In reference to the observations which next follow, it will be well to premise, that some of them are not meant to be applicable to those persons whose habits or dispositions render them in a great degree insensible to decency, nor to husbands whose

affections have been seared by gross licentiousness in their wives: nor can many of them be expected to apply with proper force to those men, as husbands, whose matrimonial unions have been merely political, nor where through inveterate domestic strife their conjugal affections have subsided.

Without reference to the obvious criminality of lust arising out of the practice of man-midwifery, and therefore supposing it to be possible, that in any case the accoucheur should have interfered without having been excited by this passion, still it would unquestionably be indelicate for him to assist, as it is to be even simply present, at a childbirth; and more especially as many in the profession, for motives which are obvious after what I have before stated, are averse to the presence of the husband on such occasions. Surely, as far as delicacy is concerned, the presence of the husband, when a surgeon is attending on such an occasion, is, or at least may be, a restraint on extraordinary abuse, or affords better means of detecting it; and according to the free and unprejudiced feelings of our nature, when the occasion is in anticipation, and the husband's reasonable suspicions are aroused, is more congenial to both the husband and the wife.

Delicacy or modesty is an ideal instinct of our nature, and therefore in its origin wholly unconnected with the exercise of reason for we are prompted to it without reflection; we fix its extent by our natural feelings, and we determine the degree of its infraction by the same means. Though it is purely ideal, yet, as imposing a restraint on licentious actions, by the displeasure which the breach of it naturally creates in an unwilling passive party and a neutral person, and in exalting human nature through the loveliness we instinctively attach to it in respect of either sentiment or action, it is a positive moral good. Each sex, exclusively among themselves, are generally sensible to delicacy, as far as relates to a wanton infraction of it: but when one commits an act primarily indelicate before another of the same sex out of pressing necessity, the disgust arising is comparatively small, and may, in most instances, be easily and completely obviated by familiarity, common habit, or custom. Between two persons, one of each sex, there is mutually a much greater sense of delicacy; and the fair sex especially have a higher sense of this virtue than men, as it respects the actions or situation of the one sex being witnessed or known by the other; and in case of either sex, whether the action or situation was wanton, or arose out of unavoidable accident or indispensable necessity, yet in the instance of wantonness, the disgust to the world, in general, at the perpetrator of indelicacy, is greater than in that of accident or necessity. Men, too, have a higher sense of delicacy, as it respects the female sex, than them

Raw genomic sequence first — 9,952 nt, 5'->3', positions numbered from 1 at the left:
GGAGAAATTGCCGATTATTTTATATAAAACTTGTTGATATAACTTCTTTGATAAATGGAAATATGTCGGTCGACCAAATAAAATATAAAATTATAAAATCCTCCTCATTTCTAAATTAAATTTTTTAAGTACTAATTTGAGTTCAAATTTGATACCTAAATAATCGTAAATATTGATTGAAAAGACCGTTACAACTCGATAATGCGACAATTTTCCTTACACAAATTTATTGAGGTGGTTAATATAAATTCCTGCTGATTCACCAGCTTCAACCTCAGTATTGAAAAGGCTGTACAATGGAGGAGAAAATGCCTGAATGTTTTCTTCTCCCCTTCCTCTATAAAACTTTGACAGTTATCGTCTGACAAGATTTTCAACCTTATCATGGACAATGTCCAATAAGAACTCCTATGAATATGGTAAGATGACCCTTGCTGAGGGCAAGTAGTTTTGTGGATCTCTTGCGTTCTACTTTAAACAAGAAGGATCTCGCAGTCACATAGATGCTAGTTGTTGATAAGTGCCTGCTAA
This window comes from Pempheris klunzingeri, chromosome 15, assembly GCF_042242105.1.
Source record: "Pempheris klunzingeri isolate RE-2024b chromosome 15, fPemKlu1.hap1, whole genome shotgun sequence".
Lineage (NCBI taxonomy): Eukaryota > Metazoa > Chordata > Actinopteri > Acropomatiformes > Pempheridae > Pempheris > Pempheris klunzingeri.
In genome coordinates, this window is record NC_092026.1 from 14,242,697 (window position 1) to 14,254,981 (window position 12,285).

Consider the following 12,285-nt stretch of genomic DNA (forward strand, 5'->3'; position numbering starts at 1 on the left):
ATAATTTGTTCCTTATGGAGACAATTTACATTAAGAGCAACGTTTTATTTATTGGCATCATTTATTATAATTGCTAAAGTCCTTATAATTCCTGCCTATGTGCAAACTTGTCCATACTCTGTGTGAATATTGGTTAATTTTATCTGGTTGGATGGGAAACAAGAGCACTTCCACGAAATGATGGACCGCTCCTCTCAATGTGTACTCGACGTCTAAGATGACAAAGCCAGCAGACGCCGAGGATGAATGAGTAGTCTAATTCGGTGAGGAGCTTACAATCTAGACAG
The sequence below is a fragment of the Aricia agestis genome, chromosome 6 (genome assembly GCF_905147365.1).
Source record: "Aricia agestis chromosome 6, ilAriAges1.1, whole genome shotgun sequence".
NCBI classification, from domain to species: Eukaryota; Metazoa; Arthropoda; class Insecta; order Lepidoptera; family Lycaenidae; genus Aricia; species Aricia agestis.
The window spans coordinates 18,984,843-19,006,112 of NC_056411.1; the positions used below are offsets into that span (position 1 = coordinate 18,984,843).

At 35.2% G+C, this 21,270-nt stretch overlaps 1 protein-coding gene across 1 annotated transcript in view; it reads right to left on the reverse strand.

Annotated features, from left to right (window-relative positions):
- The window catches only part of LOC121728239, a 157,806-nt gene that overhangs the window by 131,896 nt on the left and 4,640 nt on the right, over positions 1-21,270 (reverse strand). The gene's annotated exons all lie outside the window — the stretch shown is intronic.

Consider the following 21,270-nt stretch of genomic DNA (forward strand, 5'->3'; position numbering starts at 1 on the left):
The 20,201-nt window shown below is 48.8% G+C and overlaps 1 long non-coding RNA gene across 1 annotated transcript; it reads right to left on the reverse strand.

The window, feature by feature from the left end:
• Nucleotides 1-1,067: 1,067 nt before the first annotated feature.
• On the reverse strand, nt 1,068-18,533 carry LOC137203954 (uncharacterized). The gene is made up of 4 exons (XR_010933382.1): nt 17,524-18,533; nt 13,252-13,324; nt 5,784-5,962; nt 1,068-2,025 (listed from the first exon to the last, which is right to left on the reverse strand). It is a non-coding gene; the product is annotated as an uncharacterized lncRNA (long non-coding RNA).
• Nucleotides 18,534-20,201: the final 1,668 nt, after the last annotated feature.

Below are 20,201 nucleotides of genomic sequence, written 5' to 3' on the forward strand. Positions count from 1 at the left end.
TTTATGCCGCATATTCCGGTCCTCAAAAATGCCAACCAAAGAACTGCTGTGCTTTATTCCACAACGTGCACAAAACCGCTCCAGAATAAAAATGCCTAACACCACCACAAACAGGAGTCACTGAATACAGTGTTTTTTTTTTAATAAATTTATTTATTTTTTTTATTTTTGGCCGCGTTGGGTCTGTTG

selves. With these modifications, and subject to these restrictions, the infraction of delicacy usually creates disgust; except as to the party committing or suffering, when the breach is accompanied by more or less privacy and lustful ideas, as in the case of the accoucheur; and except as to a depraved person, when it is committed or viewed by him with malignity or advantage; and lastly, except in a party vulgarly enjoying comparatively trifling indecencies in action, or indecent expressions, as a subject of ridicule. This natural disgust may be partly or wholly obliterated, in particular instances, by the individual being habituated to the commission or suffering of the particular indelicacy, yet habit does not inevitably in all persons obliterate the disgust in such instances; or disgust may be obliterated, in a slight degree, by the novel adoption, in the particular instance, of a general custom. Nothing can wholly efface, in an individual of sound mind, natural disgust at indelicacy in general; for the commonest prostitute would inwardly feel indignant at the man, who would maliciously and forcibly expose her person publicly, in a much greater degree, than for a malicious assault, committed with equal violence, but without indelicacy.